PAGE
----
Nesting Season 2017 The bald eagles of the Decorah North Nest roost high in a white oak tree in a secluded valley north of Decorah, Iowa. Watch live as bonded pair, Mom and Dad North feed, protect, and nurture their three eaglets named DNN1, DNN2, and DNN3.
The Decorah North eagle's nest is nine feet long at its longest point and seven feet wide at its widest point and about 5.5 feet high. It has a total area of 49 square feet, large for a bald eagle nest. The nest's weight is estimated to be roughly 2100 pounds and 56 feet off the ground.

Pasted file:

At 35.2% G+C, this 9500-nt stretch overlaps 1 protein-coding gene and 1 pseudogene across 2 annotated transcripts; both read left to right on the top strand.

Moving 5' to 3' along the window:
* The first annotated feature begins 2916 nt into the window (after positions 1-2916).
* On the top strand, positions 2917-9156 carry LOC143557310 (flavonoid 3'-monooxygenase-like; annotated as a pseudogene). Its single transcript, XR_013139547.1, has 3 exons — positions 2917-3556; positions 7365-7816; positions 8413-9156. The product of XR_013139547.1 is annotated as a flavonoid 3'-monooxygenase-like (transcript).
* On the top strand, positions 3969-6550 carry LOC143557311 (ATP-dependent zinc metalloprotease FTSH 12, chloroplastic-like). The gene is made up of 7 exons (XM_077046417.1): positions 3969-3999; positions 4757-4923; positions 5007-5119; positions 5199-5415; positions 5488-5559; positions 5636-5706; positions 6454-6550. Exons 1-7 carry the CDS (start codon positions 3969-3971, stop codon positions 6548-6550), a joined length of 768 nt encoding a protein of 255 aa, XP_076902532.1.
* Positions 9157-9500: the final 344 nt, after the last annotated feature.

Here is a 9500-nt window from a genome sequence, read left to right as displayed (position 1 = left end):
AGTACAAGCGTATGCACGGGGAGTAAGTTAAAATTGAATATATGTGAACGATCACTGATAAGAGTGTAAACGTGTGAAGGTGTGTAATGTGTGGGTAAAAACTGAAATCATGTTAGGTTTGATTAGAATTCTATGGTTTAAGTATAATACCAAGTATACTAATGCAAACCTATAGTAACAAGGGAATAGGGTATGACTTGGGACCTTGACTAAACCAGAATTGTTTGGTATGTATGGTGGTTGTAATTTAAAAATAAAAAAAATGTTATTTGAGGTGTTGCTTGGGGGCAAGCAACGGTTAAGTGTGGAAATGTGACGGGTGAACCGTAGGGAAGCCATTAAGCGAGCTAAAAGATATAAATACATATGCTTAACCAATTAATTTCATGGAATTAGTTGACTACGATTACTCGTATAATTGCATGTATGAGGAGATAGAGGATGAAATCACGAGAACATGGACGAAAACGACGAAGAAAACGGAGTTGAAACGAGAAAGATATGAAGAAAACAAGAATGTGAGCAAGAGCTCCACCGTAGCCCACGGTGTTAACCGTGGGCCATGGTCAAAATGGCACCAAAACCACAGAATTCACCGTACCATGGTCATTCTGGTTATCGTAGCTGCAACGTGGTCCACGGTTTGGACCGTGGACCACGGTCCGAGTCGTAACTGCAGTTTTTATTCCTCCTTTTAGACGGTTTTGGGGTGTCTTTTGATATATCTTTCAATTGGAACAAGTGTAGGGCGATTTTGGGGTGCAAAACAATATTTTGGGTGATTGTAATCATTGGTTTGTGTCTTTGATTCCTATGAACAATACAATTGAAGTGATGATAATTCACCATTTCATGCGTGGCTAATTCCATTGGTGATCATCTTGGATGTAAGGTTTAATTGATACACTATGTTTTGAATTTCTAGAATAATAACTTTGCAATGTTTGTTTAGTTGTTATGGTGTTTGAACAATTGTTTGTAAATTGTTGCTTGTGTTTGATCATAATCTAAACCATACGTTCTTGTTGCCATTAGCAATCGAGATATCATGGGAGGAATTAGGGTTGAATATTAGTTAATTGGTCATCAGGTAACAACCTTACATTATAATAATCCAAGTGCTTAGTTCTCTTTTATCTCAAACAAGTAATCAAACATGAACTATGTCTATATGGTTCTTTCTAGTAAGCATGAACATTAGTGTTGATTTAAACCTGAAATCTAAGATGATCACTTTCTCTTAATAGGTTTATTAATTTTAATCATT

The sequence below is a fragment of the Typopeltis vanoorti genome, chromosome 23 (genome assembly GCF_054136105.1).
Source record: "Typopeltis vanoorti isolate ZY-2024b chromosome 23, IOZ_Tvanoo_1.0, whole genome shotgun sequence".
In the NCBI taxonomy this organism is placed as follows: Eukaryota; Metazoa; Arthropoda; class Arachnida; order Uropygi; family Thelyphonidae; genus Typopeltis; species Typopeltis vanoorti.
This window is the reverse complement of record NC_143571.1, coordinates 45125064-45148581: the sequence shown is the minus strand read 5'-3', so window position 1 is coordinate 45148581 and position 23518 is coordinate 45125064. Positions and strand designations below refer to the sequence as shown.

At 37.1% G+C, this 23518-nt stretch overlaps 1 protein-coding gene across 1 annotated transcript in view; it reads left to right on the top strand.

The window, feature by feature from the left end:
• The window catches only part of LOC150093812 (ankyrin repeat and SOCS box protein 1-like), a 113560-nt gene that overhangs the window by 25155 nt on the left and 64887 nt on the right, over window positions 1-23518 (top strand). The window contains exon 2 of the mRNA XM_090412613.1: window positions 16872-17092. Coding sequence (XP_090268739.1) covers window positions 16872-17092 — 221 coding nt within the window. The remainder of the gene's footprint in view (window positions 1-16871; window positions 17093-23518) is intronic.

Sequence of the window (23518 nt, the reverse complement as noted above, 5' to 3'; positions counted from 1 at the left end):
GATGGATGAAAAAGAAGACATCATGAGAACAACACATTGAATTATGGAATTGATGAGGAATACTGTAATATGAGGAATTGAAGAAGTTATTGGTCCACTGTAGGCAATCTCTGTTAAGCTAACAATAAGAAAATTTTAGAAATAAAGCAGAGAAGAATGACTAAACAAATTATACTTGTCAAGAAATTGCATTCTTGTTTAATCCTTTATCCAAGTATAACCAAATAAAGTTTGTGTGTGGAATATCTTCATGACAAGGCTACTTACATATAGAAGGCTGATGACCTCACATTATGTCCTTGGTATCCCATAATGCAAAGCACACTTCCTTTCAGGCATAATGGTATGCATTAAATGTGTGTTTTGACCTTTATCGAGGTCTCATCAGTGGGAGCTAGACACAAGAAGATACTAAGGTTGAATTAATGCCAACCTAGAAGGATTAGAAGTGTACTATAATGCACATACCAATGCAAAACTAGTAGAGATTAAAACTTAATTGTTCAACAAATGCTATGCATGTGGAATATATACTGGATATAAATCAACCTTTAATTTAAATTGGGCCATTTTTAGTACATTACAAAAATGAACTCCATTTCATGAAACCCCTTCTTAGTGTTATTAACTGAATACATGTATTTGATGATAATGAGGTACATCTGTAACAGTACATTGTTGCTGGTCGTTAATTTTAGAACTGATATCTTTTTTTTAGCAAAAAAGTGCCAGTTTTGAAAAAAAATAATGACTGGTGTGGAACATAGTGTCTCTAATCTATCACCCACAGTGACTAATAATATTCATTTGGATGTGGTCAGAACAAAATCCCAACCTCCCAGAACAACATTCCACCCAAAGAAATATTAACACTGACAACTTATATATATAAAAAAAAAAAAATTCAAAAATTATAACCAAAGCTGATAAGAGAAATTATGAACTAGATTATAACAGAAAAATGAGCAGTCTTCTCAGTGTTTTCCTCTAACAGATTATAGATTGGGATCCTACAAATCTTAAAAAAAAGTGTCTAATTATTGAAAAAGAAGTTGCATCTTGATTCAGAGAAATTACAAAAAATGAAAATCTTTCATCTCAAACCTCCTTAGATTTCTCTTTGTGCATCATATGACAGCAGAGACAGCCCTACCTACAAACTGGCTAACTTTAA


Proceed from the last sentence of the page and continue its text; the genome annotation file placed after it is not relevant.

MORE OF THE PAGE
During the nesting season the female lays 1-3 eggs and the adult pair takes turns incubating them. Hatching about 35 days later, the eagle chicks depend on both parents for food, warmth and protection until they fledge at 10-14 of age. The eagles eat both live and dead fish, squirrels, birds, rabbit, muskrat, deer, possum and anything else they can catch or find. Eagle parents do not ensure that all their eaglets are fed equally. The largest chick gets the majority of the food. The couple will protect and nurture their offspring until the young ones branch off on their own at 10-14 weeks of age.
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and the Raptor Resource Project